Governor Mitch Daniels has signed House Bill 1210 into law, following through with his statement a week ago. That strong statement, which I reprinted here last week, pointed out that the portion of this pro-life legislation moving state tax dollars away from abortion providers would still leave over 800 Medicaid providers who are still eligible for state funded women's services. This fact did not stop Planned Parenthood, Indiana's largest abortion provider, from holding a press conference an hour after the bill was signed. They announced that they would seek a legal injunction (restraining order) against the implementation of the law.
Federal Judge Tonya Walton Pratt could issue or reject an injunction on the law's implementation as early as this afternoon. If the judge does not issue an injunction, it can be assumed that the ACLU and Planned Parenthood will still move forward with legal efforts to try to get the measure ruled unconstitutional.
Indiana Attorney General Greg Zoeller has stepped up to announce that his office would defend the law, which is the duty of an Attorney General. (US Attorney General Eric Holder could learn a lot from General Zoeller in regard to the role of an AG when it comes to defending the law. Unlike AG Holder, Zoeller has used his office to defend marriage statutes.) It is obvious that the Indiana Attorney General's office has expected the ACLU and Planned Parenthood to try to block HB 1210 in court.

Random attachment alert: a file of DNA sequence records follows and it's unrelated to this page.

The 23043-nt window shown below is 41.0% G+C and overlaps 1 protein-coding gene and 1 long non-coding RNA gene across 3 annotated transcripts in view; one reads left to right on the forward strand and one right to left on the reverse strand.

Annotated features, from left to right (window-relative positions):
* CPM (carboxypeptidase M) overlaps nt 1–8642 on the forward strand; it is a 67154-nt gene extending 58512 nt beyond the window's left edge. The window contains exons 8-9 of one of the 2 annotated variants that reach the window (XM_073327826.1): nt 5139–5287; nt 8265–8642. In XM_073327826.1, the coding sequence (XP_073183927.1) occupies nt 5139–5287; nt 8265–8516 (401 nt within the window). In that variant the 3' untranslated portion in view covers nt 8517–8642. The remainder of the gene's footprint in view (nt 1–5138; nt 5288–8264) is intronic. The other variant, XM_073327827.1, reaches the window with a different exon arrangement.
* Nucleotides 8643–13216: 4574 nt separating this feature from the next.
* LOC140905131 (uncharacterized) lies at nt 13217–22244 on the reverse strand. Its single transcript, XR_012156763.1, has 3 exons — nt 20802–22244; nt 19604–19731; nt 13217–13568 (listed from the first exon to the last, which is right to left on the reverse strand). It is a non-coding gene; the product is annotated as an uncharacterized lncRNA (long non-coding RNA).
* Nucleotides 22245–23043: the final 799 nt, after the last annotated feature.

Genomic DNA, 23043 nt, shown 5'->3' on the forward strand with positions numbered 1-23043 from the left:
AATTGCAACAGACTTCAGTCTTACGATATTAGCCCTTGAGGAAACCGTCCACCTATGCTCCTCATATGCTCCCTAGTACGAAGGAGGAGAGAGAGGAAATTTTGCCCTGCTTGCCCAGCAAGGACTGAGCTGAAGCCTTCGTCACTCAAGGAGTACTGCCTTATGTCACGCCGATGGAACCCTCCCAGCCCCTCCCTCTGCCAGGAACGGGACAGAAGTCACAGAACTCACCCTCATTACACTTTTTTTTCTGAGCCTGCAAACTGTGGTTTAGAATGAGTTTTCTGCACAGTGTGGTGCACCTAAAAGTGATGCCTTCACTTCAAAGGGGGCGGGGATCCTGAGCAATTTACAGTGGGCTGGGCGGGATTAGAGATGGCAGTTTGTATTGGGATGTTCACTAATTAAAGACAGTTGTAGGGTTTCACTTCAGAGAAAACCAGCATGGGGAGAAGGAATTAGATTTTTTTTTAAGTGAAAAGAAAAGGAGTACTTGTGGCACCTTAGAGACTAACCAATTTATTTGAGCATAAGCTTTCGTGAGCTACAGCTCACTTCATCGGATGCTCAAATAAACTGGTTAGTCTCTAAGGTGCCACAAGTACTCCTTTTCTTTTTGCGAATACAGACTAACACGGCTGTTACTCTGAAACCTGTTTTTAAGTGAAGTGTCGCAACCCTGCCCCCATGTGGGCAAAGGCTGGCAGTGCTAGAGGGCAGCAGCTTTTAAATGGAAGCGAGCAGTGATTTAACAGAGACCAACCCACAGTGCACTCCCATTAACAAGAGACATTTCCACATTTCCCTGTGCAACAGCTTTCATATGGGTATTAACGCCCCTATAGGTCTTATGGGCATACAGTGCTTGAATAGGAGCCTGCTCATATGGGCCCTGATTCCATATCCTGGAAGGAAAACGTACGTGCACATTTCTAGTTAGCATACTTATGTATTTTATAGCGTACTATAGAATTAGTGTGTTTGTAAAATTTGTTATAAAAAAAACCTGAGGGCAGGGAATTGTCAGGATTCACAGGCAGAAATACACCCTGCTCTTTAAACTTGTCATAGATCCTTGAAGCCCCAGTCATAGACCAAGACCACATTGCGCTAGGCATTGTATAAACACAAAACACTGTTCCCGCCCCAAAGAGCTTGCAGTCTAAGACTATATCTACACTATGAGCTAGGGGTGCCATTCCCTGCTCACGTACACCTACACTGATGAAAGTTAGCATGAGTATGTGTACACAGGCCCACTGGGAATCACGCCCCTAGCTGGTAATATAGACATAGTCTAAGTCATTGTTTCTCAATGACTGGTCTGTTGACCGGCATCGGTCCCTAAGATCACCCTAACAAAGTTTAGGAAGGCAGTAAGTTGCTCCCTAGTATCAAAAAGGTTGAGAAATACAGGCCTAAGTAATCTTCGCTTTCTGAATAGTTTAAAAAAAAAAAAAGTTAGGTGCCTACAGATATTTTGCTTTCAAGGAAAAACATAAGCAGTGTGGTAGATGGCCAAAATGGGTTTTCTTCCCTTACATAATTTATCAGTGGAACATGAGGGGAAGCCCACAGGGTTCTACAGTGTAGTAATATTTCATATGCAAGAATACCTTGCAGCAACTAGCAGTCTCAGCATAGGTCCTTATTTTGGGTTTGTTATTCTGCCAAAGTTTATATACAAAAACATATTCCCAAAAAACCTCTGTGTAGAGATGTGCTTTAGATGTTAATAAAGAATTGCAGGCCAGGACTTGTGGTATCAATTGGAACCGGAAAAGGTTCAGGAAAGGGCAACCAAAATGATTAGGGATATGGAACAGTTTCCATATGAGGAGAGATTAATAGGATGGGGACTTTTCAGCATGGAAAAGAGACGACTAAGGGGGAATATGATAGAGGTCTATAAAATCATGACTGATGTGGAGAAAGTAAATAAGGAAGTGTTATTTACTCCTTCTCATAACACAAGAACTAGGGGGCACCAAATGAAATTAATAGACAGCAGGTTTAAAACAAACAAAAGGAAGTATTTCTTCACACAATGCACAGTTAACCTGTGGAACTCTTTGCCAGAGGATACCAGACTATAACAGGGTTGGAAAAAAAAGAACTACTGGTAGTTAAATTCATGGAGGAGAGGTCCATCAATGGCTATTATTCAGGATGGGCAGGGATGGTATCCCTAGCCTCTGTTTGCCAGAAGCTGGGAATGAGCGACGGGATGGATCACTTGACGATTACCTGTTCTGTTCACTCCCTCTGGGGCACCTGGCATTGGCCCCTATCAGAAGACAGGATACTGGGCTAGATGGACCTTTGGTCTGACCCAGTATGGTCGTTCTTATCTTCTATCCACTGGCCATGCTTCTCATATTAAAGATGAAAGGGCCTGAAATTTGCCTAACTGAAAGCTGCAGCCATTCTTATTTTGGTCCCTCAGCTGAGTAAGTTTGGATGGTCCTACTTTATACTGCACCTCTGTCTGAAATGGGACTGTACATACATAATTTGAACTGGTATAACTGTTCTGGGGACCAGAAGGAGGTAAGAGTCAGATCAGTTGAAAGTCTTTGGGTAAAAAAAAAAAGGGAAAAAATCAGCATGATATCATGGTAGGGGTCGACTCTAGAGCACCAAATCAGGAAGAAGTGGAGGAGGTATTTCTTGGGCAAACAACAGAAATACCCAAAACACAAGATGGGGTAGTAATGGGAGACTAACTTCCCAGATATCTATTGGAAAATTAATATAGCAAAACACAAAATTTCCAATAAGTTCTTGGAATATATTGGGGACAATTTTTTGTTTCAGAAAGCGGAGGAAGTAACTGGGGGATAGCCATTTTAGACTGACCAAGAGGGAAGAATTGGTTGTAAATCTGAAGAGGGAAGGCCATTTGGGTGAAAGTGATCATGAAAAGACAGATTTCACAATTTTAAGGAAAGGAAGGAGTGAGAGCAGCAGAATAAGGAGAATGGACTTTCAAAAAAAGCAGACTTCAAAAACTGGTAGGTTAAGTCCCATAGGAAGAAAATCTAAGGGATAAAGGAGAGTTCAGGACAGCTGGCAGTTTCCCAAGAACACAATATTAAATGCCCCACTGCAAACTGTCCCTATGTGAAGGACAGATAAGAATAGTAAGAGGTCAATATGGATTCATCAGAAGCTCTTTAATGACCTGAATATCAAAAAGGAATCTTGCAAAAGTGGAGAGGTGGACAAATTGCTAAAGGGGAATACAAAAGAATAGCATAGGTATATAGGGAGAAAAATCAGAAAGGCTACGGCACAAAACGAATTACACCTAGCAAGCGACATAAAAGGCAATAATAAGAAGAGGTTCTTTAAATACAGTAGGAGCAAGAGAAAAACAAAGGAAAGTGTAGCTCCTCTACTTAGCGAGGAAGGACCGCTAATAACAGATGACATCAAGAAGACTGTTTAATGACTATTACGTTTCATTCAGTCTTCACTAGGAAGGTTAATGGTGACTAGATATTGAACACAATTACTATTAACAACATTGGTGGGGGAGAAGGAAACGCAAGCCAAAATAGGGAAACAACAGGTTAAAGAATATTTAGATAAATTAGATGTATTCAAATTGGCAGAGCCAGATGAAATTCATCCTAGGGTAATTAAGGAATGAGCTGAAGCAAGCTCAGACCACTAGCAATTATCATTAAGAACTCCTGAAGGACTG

It is interesting to note that while the Governor signed HB 1210 and signaled that intent with a very good press statement in advance, he rejected a request by pro-life groups and their legislative authors for a signing ceremony. Not every bill has a signing ceremony. Yet, Planned Parenthood certainly won't give the Governor any less grief for not having one. Such an event would have given pro-life and pro-family leaders a photo opportunity for their publications. It might also have been politically helpful in regard to lingering questions about the Governor's "truce" comments and his true view of social issues.